They’ve been called angels who’ve come down to Earth to help us, best friends, seeing eyes, family members—even a reason to live. For those who have pets the love and companionship they supply is something few can deny.
Interacting with, petting, and caring for animals has been shown to release oxytocin in the bloodstream, the feel good hormone. Pets have been said to absorb and disperse negativity in a person's environment. Can anyone argue that they haven’t felt better after hugging their dog or cat? A friend who got a dog right after a terrible break up said, “Its weird. I’m trying to be sad about losing the relationship but this dog is so happy I can’t feel sorry for myself.”
Animals are being used more often as agents of emotional and psychological healing. It’s not just that they can be good at cuddling— they are good at helping us heal our minds. Today a “support animal” is common. Animals are registered to go with those suffering from trauma into public spaces to provide an “attachment object”—a being we are attached to that provides a sense of safety and security.
By now most of us have seen the plethora of Youtube videos made by military personnel who bonded with a dog in war torn areas. The relationship with the dogs help soldiers cope with the horrors of war. Many of these bonds are so strong that soldiers find ways to bring their dogs back to the states. Dogs are also being used to treat military veterans for PTSD, panic attacks, depression, and loneliness after wars. As one troubled solider said after getting a therapy dog, "I wouldn't be here without my dog."
Dogs and cats are the obviously the most popular candidates, but many animals can provide this sense of well-being to their owners. One friend I have says that reptiles are his passion. “I forget all my problems when I’m with them.” He has snakes, lizards and other reptiles in his home. He goes out to the desert regularly to find his scaly friends under rocks and in hidden nooks.
I even had a roommate who fawned over his pet goldfish, “Pat.” (Try to stay with me here). Pat would come to the side of the tank and stare at my roommate when he got home. It was, well, a little weird. The day Pat died I was taken aback. I thought my roommate had always sort of faked his loving attachment to the tiny fish as a kind of joke. It wasn’t. He was visibly shaken by the loss.
In twelve step recovery the recommendation for healing relationship issues is to first get a plant. If the plant doesn’t die the addict can get a pet. If they can handle having a pet, they can then consider dating.
Equine Assisted Psychotherapy is a form of therapy utilizing horses. “Therapeutic Riding” is used to mentally and physically stimulate disabled persons and help them improve their lives through increased balance and coordination, raising self-confidence, and a greater feeling of freedom and independence.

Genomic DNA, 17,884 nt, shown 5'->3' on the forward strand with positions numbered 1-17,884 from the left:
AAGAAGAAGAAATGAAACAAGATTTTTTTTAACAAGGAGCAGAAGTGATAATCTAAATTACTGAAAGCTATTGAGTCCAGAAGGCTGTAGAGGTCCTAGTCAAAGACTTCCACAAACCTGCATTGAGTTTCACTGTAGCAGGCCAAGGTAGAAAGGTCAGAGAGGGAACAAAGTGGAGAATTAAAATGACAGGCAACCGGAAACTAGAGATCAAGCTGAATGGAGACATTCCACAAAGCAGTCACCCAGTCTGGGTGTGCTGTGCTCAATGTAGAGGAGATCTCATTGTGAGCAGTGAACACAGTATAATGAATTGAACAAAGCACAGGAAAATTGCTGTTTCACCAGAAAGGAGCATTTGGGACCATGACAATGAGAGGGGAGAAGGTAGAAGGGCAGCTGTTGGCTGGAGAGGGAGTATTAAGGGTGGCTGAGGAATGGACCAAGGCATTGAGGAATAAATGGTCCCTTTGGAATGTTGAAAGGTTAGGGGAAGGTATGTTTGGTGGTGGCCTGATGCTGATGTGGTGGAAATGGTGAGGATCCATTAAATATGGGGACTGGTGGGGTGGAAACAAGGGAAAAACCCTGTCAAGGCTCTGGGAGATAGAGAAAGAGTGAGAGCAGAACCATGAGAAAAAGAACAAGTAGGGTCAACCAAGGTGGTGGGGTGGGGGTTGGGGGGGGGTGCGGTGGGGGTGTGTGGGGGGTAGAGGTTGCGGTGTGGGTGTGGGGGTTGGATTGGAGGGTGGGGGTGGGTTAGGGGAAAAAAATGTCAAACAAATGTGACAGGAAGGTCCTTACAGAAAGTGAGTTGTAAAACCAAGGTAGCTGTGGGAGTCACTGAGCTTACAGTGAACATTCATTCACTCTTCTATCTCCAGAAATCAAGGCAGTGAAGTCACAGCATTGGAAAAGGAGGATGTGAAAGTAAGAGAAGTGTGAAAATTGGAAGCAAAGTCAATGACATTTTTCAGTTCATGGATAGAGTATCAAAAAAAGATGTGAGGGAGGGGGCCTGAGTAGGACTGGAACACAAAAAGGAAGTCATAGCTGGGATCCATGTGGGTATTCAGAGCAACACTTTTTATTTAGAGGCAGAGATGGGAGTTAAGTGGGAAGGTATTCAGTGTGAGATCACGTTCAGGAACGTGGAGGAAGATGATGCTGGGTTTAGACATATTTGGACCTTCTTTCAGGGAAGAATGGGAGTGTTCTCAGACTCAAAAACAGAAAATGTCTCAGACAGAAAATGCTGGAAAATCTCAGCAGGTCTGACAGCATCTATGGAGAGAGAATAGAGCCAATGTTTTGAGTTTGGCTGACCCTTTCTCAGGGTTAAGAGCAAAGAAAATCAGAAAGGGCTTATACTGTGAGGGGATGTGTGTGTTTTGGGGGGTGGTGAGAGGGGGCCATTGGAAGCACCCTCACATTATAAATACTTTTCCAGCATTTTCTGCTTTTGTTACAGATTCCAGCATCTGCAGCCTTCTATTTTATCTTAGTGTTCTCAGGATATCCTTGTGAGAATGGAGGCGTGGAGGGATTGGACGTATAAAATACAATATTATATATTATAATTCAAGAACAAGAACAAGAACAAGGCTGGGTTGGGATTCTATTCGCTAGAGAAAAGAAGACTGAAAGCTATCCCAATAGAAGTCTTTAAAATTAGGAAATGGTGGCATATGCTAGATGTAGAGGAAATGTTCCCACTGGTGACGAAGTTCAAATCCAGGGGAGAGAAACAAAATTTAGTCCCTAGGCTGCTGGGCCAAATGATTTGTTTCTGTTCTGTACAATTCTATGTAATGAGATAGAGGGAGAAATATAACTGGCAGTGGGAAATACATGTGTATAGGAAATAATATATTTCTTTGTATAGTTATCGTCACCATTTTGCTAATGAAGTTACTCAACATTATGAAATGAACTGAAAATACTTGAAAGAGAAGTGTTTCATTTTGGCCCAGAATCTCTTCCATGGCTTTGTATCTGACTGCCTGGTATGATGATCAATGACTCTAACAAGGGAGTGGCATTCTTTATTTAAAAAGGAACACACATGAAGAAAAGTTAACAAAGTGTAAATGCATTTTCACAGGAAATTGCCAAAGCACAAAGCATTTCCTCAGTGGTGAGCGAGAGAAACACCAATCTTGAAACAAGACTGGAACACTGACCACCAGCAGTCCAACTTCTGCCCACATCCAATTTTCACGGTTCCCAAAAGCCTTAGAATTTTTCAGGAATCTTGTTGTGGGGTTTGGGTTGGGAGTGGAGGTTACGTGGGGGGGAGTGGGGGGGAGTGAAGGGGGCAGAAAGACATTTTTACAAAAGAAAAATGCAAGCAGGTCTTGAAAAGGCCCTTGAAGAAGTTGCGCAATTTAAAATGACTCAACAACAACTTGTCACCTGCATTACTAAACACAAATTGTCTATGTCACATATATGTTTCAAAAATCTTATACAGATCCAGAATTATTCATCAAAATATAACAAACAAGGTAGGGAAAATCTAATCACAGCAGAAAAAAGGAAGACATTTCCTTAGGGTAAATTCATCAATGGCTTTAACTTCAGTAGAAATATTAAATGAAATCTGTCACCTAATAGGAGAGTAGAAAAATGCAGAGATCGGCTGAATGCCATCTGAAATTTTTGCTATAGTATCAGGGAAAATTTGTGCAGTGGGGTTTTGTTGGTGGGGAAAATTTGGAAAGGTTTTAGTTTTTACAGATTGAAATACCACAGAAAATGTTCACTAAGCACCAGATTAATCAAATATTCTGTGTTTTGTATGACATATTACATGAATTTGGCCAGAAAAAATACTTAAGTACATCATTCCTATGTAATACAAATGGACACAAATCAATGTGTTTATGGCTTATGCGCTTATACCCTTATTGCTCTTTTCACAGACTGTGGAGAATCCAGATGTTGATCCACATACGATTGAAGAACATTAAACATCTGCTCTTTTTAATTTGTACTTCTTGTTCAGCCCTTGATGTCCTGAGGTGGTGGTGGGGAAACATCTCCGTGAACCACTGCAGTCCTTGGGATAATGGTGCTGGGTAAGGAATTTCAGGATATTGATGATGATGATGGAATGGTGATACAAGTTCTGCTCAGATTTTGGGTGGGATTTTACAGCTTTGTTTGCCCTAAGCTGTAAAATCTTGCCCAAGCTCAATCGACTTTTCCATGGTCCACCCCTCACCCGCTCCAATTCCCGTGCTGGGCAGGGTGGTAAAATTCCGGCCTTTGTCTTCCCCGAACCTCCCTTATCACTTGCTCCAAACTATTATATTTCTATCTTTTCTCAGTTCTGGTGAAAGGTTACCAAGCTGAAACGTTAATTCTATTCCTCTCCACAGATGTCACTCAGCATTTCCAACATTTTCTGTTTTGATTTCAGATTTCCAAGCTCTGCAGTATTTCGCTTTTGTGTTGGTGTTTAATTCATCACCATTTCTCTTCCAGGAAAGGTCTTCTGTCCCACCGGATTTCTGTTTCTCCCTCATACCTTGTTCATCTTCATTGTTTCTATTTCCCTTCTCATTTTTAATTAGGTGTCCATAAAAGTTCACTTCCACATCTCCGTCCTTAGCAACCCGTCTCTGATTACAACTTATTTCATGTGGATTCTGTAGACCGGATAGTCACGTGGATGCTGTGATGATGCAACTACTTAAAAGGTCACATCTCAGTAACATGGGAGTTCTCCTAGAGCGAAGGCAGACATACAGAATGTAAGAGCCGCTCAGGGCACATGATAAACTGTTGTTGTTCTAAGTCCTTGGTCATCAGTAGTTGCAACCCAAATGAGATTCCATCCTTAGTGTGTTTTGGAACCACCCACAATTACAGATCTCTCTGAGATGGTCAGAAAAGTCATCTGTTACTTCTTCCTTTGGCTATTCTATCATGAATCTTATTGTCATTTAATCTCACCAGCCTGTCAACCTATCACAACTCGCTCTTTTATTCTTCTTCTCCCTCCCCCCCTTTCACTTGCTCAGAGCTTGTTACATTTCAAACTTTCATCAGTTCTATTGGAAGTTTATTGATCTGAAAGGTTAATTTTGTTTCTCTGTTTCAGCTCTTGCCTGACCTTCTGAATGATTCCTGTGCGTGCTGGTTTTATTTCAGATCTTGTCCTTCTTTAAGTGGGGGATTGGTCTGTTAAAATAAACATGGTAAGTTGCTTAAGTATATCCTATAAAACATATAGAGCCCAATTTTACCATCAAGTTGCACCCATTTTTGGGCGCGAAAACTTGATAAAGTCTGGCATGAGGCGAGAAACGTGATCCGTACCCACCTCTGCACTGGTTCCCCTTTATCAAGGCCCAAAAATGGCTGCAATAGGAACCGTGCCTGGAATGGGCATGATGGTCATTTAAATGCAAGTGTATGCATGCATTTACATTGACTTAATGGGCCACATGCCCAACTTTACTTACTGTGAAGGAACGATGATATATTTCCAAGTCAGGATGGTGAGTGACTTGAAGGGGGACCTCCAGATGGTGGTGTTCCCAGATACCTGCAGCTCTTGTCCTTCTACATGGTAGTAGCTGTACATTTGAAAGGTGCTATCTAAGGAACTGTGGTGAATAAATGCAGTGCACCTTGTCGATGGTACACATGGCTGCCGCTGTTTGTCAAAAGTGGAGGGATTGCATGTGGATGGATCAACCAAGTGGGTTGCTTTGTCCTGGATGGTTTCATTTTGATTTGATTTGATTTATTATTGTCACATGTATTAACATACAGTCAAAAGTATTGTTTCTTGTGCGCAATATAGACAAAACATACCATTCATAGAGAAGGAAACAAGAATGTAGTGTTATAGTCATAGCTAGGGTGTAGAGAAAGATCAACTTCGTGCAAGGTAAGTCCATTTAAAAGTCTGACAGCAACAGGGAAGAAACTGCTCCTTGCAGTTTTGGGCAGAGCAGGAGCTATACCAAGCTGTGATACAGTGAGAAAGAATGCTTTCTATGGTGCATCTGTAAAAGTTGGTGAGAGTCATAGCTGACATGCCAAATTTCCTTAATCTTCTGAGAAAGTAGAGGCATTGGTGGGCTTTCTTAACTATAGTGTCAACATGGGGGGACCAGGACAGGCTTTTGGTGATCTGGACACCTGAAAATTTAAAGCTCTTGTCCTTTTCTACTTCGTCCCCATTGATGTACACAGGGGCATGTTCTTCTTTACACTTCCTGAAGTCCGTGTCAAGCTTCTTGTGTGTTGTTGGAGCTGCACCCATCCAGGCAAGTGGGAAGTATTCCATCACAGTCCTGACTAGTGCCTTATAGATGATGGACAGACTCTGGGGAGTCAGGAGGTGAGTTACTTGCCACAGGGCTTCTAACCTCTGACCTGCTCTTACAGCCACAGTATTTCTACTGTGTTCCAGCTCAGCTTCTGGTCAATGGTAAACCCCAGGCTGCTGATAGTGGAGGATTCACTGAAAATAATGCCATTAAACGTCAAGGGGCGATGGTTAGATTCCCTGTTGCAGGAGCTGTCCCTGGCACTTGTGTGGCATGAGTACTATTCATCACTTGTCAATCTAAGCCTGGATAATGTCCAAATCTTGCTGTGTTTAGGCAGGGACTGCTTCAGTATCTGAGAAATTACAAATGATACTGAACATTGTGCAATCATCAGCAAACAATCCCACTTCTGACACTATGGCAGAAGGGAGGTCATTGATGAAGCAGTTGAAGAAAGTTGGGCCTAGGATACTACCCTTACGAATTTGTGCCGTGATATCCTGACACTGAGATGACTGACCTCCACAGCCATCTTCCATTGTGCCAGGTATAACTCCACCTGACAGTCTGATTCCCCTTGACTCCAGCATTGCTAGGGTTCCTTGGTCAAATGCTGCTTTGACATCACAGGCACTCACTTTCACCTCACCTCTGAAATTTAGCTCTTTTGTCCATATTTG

Using dogs in clinical settings has been shown to reduce stress, increase rapport, help clients become more cognizant of emotional reactions, and support resiliency in individual and group sessions. Counselors who specialize in working with children or individuals with disabilities find that dogs can be used in building rapport, working on specific goals, physical skills, and social interactions. People who feel ostracized due to sexual preferences, religious or ethnic prejudices, etc., often find dogs to be a form of love, attention, and acceptance that is not widely available to them.
The elderly are often subject to isolation, depression, anxiety, and loss of purpose in our culture. Dogs and cats brought into nursing homes have been shown to lower blood pressure, alleviate depression and anxiety, increase socialization, and give elderly people a sense of meaning in caring for the animals. Kittens in need of care have been brought into the Catalina Springs Memory Care facility for elderly people with dementia. Caring for the kittens has helped patients improve their memory, uplift their mood, and give them a sense of purpose. One man, who rarely interacted or left his room, now feeds and cares for the kittens. He then puts one under each arm and says, "Its time for a walk."
Pets are also used in hospitals by trained personnel to combat fatigue, isolation, and depression. Hospitals are now allowing a patient’s pet from home to visit as a way of increasing their morale.
Author Eckhart Tolle says that when a pet looks at you it is not thinking. It is completely accepting. This acceptance allows you to access the deepest part of you—which is a place of love and joy normally covered over by the negative thinking of the mind.
Some people have closer relationships with their pets than with other humans. I’ve heard people say that when their dog died they grieved more than when some family members had passed away. The “queen of mean,” Leona Helmsley, famously left her beloved dog “Trouble” twelve million dollars. Apparently the dog provided a form of love Miss Helmsley could only get from the four-legged friend.
How is your animal love these days? If you don’t want to own pets, there are ways to foster animals looking for a home, volunteer with pets, and make animals a part of your mental / emotional well being.
I recently saw a bumper sticker for a pet rescue center. The sticker was of a paw. On the paw it said, "Who Rescues Who?"
Below, some military personnel get a helping paw: